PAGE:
- Spam Detection: Email and message filtering systems employ the F1 score to determine whether messages are spam or not. A high F1 score ensures that spam is correctly caught while minimizing false positives.
- Credit Scoring: The F1 score is used in the financial industry to evaluate the effectiveness of credit risk models. It helps in striking a compromise between identifying creditworthy individuals correctly (precision) and not refusing credit to those who deserve it (recall).
- E-commerce Search Relevance: Online marketplaces utilize the F1 score to evaluate the performance of their search algorithms. It ensures that only relevant products are displayed (precision) while leaving off any potential matches (recall).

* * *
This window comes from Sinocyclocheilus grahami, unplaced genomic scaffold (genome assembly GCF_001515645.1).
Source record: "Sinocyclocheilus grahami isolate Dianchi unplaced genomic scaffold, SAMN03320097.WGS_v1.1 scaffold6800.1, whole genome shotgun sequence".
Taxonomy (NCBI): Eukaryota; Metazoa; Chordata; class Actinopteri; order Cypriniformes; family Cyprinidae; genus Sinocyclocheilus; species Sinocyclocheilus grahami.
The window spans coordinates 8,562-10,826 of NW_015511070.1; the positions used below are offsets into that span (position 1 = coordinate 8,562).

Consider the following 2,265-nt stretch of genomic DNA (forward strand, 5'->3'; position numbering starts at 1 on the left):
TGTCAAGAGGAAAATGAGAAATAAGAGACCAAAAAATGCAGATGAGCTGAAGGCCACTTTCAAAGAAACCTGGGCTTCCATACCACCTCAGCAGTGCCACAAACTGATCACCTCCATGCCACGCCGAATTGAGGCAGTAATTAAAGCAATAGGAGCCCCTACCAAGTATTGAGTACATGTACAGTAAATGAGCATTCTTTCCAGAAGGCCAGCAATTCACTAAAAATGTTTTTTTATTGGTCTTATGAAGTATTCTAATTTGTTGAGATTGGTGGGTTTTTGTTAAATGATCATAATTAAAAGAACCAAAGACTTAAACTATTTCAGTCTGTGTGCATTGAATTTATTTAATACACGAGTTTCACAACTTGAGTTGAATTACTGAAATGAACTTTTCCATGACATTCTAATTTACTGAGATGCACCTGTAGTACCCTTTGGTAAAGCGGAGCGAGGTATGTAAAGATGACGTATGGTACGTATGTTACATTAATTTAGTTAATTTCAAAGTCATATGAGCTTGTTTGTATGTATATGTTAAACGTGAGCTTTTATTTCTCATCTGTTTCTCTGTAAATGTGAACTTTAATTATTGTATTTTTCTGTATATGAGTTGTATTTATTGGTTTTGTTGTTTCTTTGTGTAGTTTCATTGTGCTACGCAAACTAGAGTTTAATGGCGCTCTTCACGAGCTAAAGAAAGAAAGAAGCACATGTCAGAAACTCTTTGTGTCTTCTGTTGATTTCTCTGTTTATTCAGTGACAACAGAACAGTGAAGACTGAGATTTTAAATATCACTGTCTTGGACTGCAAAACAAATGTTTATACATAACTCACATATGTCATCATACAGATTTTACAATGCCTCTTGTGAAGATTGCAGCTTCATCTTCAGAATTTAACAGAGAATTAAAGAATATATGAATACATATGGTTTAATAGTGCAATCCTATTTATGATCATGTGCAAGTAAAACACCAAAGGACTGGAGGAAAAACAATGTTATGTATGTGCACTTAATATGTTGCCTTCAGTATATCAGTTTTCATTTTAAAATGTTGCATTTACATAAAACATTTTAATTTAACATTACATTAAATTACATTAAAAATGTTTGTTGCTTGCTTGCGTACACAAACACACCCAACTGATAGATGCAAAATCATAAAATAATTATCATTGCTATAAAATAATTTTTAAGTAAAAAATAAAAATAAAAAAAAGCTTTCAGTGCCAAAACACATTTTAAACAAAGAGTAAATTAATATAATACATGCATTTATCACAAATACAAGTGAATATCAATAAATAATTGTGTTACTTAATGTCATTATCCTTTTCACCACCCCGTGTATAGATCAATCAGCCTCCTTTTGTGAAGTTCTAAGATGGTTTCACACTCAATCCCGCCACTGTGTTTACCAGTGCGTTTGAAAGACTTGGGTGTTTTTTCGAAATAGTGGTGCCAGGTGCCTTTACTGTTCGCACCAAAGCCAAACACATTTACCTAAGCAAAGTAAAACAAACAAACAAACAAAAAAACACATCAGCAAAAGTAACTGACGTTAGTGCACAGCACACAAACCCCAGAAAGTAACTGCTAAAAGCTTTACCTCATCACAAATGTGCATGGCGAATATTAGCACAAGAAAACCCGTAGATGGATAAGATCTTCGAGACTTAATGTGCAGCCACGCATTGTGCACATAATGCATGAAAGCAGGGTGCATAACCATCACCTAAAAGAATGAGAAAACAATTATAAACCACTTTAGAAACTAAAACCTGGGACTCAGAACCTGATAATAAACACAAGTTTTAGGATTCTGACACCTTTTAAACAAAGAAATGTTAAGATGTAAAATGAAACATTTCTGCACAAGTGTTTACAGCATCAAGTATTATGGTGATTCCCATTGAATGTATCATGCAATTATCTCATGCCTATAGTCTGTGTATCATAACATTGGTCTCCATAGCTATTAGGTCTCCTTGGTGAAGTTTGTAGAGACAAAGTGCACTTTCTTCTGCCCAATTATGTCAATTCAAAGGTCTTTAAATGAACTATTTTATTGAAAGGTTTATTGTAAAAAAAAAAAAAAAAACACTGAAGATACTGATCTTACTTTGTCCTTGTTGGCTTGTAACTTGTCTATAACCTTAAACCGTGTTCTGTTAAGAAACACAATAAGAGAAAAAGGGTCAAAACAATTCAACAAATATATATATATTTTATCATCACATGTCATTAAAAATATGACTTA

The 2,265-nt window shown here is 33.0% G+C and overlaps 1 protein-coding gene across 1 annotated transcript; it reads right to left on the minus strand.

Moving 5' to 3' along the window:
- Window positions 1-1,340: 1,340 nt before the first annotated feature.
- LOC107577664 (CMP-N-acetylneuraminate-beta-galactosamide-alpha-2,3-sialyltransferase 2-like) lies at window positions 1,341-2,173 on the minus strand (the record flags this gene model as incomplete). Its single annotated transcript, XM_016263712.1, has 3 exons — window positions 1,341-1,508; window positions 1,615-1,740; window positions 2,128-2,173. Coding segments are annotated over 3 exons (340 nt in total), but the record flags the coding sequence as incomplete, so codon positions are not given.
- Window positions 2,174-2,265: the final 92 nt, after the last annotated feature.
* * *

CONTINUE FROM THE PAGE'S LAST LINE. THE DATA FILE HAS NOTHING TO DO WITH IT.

- Natural Disaster Prediction: The F1 score is used by meteorological models to assess their capacity to anticipate natural catastrophes. Precision and recall must be balanced in order to issue accurate and timely warnings.
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Wrap-Up
The F1 score is vital in machine learning, balancing accuracy and completeness. It’s crucial in real-world areas like healthcare and fraud detection to make sure models provide accurate positive predictions and reduce false negatives. It guides us through precision and recall trade-offs to find effective solutions in practical situations. As machine learning continues to evolve, businesses will rely on the F1 Score to achieve higher precision and recall, ultimately improving the quality of their services and products.